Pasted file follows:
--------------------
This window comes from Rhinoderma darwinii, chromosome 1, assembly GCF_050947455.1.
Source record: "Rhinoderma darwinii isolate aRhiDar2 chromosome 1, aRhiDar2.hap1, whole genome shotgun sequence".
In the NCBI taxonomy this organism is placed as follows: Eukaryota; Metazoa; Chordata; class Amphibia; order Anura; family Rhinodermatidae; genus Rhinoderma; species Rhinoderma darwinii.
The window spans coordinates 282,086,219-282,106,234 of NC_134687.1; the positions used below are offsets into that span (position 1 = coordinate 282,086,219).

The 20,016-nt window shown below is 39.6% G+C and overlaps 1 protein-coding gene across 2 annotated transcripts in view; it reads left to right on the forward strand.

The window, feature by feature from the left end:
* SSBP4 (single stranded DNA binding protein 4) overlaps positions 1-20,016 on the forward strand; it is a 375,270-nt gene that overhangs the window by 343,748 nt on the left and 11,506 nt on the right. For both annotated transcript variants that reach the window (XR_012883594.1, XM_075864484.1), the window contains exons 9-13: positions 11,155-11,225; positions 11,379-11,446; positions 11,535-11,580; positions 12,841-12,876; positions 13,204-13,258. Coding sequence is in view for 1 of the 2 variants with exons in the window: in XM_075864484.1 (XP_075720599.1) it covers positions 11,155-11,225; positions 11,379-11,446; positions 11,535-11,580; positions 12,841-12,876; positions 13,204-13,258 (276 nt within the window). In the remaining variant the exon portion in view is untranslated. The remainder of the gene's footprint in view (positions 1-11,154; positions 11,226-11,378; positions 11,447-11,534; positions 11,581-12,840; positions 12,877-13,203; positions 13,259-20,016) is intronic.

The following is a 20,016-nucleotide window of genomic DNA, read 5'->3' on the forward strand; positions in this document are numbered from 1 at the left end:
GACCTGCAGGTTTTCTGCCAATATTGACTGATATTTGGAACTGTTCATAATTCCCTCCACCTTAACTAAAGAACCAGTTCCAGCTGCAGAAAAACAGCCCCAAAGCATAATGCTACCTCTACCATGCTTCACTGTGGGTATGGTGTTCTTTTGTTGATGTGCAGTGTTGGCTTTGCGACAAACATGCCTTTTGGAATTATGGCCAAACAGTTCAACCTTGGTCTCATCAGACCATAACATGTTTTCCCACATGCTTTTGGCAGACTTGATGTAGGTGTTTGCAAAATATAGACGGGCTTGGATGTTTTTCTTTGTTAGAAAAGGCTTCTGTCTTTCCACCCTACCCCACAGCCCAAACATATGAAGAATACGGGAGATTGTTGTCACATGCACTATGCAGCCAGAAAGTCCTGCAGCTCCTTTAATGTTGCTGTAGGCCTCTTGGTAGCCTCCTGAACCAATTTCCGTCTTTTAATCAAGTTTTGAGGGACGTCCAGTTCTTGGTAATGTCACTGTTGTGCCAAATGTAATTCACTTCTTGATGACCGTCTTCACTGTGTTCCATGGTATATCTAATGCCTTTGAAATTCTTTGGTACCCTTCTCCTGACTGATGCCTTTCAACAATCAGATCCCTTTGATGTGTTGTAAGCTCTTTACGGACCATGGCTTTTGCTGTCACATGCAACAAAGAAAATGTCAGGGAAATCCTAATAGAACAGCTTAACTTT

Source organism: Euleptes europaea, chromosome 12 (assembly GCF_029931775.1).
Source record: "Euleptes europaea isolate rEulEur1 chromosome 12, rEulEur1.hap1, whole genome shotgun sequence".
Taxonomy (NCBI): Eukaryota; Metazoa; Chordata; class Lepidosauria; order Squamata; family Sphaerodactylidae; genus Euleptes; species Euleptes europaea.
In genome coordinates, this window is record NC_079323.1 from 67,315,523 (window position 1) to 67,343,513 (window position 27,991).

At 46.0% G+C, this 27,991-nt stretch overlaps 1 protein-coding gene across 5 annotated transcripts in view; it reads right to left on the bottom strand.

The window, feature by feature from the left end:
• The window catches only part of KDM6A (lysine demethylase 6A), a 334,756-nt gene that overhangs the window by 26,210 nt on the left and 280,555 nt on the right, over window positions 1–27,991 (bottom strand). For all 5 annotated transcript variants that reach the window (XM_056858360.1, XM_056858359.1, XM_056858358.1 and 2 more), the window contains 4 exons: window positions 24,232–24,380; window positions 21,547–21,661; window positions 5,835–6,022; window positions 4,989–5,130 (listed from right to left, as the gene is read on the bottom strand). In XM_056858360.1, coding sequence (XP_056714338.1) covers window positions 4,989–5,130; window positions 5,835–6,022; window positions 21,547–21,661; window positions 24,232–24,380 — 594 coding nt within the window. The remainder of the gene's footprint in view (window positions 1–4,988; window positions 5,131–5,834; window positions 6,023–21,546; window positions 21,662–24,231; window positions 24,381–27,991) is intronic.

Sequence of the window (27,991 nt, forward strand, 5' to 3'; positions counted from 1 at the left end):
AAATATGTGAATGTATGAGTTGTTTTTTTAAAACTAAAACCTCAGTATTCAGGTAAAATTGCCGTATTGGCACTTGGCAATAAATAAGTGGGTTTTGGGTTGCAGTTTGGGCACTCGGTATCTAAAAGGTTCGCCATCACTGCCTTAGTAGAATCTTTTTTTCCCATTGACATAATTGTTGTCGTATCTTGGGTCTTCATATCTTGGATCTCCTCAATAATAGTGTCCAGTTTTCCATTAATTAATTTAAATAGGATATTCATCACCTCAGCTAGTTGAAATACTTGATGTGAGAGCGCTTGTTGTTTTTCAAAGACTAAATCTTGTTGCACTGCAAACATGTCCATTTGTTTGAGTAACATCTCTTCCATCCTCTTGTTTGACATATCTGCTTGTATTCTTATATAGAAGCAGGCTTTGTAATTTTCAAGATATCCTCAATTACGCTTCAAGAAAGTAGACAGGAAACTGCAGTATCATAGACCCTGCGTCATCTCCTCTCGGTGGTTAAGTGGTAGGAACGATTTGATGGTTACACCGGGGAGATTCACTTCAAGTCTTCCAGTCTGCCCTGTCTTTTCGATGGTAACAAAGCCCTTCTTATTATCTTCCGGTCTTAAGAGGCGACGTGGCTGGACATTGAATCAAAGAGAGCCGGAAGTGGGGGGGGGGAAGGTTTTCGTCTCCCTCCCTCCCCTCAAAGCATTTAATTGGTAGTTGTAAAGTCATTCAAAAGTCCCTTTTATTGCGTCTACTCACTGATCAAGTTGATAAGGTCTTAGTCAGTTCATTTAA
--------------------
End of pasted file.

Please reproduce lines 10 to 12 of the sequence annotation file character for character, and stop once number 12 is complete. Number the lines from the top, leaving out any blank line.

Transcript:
Source organism: Euleptes europaea, chromosome 12 (assembly GCF_029931775.1).
Source record: "Euleptes europaea isolate rEulEur1 chromosome 12, rEulEur1.hap1, whole genome shotgun sequence".
Taxonomy (NCBI): Eukaryota; Metazoa; Chordata; class Lepidosauria; order Squamata; family Sphaerodactylidae; genus Euleptes; species Euleptes europaea.